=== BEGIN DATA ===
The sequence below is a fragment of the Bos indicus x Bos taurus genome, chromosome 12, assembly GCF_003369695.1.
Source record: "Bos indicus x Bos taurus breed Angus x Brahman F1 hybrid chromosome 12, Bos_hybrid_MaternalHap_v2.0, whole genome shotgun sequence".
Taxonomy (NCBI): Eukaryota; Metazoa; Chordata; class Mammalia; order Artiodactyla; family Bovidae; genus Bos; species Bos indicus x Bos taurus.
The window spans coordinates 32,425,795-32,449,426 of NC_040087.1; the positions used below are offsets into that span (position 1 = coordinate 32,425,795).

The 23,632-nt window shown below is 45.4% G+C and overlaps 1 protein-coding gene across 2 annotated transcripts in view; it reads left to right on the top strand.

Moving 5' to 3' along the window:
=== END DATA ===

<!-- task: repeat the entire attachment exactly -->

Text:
The sequence below is a fragment of the Bos indicus x Bos taurus genome, chromosome 12, assembly GCF_003369695.1.
Source record: "Bos indicus x Bos taurus breed Angus x Brahman F1 hybrid chromosome 12, Bos_hybrid_MaternalHap_v2.0, whole genome shotgun sequence".
Taxonomy (NCBI): Eukaryota; Metazoa; Chordata; class Mammalia; order Artiodactyla; family Bovidae; genus Bos; species Bos indicus x Bos taurus.
The window spans coordinates 32,425,795-32,449,426 of NC_040087.1; the positions used below are offsets into that span (position 1 = coordinate 32,425,795).

The 23,632-nt window shown below is 45.4% G+C and overlaps 1 protein-coding gene across 2 annotated transcripts in view; it reads left to right on the top strand.

Moving 5' to 3' along the window: